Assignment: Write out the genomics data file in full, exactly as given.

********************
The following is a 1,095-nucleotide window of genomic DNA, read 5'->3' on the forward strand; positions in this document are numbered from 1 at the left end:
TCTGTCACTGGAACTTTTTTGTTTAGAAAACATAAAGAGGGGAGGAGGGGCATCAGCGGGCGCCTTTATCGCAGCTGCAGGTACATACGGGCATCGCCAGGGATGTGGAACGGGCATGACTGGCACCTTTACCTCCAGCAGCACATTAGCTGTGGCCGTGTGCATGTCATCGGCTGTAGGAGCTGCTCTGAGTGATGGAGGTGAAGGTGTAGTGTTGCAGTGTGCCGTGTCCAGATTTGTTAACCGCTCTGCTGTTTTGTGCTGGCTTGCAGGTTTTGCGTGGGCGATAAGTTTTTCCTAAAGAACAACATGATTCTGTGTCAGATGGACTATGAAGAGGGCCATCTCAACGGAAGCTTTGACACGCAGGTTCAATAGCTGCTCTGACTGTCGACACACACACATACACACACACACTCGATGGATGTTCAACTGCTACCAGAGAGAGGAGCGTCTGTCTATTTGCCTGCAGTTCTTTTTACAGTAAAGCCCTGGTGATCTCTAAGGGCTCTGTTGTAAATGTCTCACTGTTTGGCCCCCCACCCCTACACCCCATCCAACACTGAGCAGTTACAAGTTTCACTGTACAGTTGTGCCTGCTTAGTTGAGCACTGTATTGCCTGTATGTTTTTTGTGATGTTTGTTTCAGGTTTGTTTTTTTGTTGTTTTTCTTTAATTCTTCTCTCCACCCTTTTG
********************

The following is a 1,095-nucleotide window of genomic DNA, read 5'->3' on the forward strand; positions in this document are numbered from 1 at the left end:
TCTGTCACTGGAACTTTTTTGTTTAGAAAACATAAAGAGGGGAGGAGGGGCATCAGCGGGCGCCTTTATCGCAGCTGCAGGTACATACGGGCATCGCCAGGGATGTGGAACGGGCATGACTGGCACCTTTACCTCCAGCAGCACATTAGCTGTGGCCGTGTGCATGTCATCGGCTGTAGGAGCTGCTCTGAGTGATGGAGGTGAAGGTGTAGTGTTGCAGTGTGCCGTGTCCAGATTTGTTAACCGCTCTGCTGTTTTGTGCTGGCTTGCAGGTTTTGCGTGGGCGATAAGTTTTTCCTAAAGAACAACATGATTCTGTGTCAGATGGACTATGAAGAGGGCCATCTCAACGGAAGCTTTGACACGCAGGTTCAATAGCTGCTCTGACTGTCGACACACACACATACACACACACACTCGATGGATGTTCAACTGCTACCAGAGAGAGGAGCGTCTGTCTATTTGCCTGCAGTTCTTTTTACAGTAAAGCCCTGGTGATCTCTAAGGGCTCTGTTGTAAATGTCTCACTGTTTGGCCCCCCACCCCTACACCCCATCCAACACTGAGCAGTTACAAGTTTCACTGTACAGTTGTGCCTGCTTAGTTGAGCACTGTATTGCCTGTATGTTTTTTGTGATGTTTGTTTCAGGTTTGTTTTTTTGTTGTTTTTCTTTAATTCTTCTCTCCACCCTTTTG